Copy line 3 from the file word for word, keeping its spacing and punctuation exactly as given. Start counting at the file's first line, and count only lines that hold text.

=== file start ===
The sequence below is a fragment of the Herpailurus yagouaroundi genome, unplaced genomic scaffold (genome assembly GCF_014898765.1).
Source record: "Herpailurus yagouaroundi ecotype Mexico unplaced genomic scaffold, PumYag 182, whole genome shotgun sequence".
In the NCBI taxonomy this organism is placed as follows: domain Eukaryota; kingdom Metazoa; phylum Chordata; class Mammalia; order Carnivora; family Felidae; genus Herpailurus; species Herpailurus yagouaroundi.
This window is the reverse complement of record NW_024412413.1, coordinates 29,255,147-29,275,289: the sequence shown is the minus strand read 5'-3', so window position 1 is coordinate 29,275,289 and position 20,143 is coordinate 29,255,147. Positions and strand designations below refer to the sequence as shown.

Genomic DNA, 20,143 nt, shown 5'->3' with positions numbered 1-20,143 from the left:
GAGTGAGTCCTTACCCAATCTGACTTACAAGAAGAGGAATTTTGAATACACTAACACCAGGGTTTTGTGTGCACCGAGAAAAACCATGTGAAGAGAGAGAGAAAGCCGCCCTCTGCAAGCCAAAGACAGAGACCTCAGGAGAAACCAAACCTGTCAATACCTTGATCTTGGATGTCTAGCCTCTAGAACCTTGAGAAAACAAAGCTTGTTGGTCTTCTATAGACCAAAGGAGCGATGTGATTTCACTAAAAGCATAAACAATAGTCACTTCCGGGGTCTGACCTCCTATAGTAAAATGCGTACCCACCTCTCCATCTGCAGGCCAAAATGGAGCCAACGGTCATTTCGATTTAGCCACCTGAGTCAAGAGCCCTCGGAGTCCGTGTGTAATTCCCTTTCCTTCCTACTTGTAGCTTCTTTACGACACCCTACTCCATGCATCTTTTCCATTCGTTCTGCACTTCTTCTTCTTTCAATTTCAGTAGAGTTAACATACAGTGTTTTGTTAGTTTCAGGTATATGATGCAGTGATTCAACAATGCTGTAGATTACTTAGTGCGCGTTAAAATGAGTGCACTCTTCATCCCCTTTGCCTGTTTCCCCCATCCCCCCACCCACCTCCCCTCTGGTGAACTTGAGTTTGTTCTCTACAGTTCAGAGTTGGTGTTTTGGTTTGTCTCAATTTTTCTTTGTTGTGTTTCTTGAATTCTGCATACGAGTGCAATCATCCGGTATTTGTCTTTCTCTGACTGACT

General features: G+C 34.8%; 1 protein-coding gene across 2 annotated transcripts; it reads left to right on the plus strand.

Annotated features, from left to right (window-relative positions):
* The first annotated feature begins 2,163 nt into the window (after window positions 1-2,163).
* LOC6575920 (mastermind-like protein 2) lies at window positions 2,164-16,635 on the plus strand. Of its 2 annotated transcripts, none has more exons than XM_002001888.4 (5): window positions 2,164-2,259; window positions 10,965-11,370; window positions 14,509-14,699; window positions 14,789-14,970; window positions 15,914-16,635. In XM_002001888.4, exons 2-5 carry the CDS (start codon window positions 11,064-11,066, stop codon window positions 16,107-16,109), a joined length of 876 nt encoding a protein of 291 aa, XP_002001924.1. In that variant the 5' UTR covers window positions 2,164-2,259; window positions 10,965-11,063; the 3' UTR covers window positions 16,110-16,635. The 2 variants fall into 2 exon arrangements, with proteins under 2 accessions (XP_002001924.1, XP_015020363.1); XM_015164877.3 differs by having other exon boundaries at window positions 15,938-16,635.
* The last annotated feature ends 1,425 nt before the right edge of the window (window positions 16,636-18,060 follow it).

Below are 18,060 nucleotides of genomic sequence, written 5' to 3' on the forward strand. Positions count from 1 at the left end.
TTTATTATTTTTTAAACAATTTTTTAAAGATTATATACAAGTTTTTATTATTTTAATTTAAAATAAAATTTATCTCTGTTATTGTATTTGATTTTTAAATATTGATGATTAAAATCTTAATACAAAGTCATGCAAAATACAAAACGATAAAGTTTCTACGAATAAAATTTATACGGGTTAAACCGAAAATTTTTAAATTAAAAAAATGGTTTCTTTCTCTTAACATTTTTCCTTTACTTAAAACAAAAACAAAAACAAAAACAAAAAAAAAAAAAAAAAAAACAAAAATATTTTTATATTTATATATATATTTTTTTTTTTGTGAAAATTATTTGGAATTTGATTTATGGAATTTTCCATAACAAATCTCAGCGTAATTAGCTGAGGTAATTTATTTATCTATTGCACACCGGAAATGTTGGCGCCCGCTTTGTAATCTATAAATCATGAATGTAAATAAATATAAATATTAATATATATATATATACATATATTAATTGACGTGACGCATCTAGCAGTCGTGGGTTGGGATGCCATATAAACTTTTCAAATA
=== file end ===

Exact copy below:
In the NCBI taxonomy this organism is placed as follows: domain Eukaryota; kingdom Metazoa; phylum Chordata; class Mammalia; order Carnivora; family Felidae; genus Herpailurus; species Herpailurus yagouaroundi.